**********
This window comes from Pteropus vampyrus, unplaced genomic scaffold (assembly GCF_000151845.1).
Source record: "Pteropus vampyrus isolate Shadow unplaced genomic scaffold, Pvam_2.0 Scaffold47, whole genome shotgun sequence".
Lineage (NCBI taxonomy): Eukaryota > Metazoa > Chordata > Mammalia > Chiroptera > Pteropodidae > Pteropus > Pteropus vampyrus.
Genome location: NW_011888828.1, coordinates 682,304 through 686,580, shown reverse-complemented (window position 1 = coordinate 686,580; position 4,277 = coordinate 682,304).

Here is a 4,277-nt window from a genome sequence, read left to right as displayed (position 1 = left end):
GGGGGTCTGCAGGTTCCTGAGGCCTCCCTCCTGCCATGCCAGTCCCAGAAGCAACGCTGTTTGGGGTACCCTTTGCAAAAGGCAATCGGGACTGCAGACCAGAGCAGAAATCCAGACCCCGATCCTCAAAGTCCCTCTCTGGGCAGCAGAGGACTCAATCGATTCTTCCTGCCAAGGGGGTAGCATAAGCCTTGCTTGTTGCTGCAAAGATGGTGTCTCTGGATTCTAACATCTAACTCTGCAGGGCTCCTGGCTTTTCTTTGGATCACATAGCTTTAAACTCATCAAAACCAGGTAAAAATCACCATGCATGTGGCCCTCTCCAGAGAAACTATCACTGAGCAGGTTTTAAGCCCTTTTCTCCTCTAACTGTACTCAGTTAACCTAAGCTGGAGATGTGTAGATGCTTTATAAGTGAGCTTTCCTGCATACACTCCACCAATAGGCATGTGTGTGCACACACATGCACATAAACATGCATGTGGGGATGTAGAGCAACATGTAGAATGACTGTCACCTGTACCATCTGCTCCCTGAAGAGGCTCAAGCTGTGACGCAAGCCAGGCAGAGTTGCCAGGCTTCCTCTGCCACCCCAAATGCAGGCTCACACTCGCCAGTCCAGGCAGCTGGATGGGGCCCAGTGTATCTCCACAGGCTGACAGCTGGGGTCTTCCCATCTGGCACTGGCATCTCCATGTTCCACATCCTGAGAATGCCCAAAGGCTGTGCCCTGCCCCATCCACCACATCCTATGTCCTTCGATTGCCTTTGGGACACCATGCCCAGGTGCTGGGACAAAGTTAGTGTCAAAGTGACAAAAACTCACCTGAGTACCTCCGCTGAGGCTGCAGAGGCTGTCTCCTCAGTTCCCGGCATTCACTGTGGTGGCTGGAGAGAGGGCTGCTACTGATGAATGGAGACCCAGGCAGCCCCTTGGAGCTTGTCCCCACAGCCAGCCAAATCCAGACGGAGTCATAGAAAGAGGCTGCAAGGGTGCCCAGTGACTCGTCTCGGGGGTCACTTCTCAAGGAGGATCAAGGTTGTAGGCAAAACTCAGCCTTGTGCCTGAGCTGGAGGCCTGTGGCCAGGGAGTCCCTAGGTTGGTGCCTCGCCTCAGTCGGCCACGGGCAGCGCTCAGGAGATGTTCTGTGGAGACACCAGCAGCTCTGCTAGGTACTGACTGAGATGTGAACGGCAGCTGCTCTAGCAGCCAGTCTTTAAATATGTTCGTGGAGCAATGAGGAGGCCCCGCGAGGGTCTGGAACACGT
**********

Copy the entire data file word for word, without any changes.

This window comes from Pteropus vampyrus, unplaced genomic scaffold (assembly GCF_000151845.1).
Source record: "Pteropus vampyrus isolate Shadow unplaced genomic scaffold, Pvam_2.0 Scaffold47, whole genome shotgun sequence".
Lineage (NCBI taxonomy): Eukaryota > Metazoa > Chordata > Mammalia > Chiroptera > Pteropodidae > Pteropus > Pteropus vampyrus.
Genome location: NW_011888828.1, coordinates 682,304 through 686,580, shown reverse-complemented (window position 1 = coordinate 686,580; position 4,277 = coordinate 682,304).

Here is a 4,277-nt window from a genome sequence, read left to right as displayed (position 1 = left end):
GGGGGTCTGCAGGTTCCTGAGGCCTCCCTCCTGCCATGCCAGTCCCAGAAGCAACGCTGTTTGGGGTACCCTTTGCAAAAGGCAATCGGGACTGCAGACCAGAGCAGAAATCCAGACCCCGATCCTCAAAGTCCCTCTCTGGGCAGCAGAGGACTCAATCGATTCTTCCTGCCAAGGGGGTAGCATAAGCCTTGCTTGTTGCTGCAAAGATGGTGTCTCTGGATTCTAACATCTAACTCTGCAGGGCTCCTGGCTTTTCTTTGGATCACATAGCTTTAAACTCATCAAAACCAGGTAAAAATCACCATGCATGTGGCCCTCTCCAGAGAAACTATCACTGAGCAGGTTTTAAGCCCTTTTCTCCTCTAACTGTACTCAGTTAACCTAAGCTGGAGATGTGTAGATGCTTTATAAGTGAGCTTTCCTGCATACACTCCACCAATAGGCATGTGTGTGCACACACATGCACATAAACATGCATGTGGGGATGTAGAGCAACATGTAGAATGACTGTCACCTGTACCATCTGCTCCCTGAAGAGGCTCAAGCTGTGACGCAAGCCAGGCAGAGTTGCCAGGCTTCCTCTGCCACCCCAAATGCAGGCTCACACTCGCCAGTCCAGGCAGCTGGATGGGGCCCAGTGTATCTCCACAGGCTGACAGCTGGGGTCTTCCCATCTGGCACTGGCATCTCCATGTTCCACATCCTGAGAATGCCCAAAGGCTGTGCCCTGCCCCATCCACCACATCCTATGTCCTTCGATTGCCTTTGGGACACCATGCCCAGGTGCTGGGACAAAGTTAGTGTCAAAGTGACAAAAACTCACCTGAGTACCTCCGCTGAGGCTGCAGAGGCTGTCTCCTCAGTTCCCGGCATTCACTGTGGTGGCTGGAGAGAGGGCTGCTACTGATGAATGGAGACCCAGGCAGCCCCTTGGAGCTTGTCCCCACAGCCAGCCAAATCCAGACGGAGTCATAGAAAGAGGCTGCAAGGGTGCCCAGTGACTCGTCTCGGGGGTCACTTCTCAAGGAGGATCAAGGTTGTAGGCAAAACTCAGCCTTGTGCCTGAGCTGGAGGCCTGTGGCCAGGGAGTCCCTAGGTTGGTGCCTCGCCTCAGTCGGCCACGGGCAGCGCTCAGGAGATGTTCTGTGGAGACACCAGCAGCTCTGCTAGGTACTGACTGAGATGTGAACGGCAGCTGCTCTAGCAGCCAGTCTTTAAATATGTTCGTGGAGCAATGAGGAGGCCCCGCGAGGGTCTGGAACACGT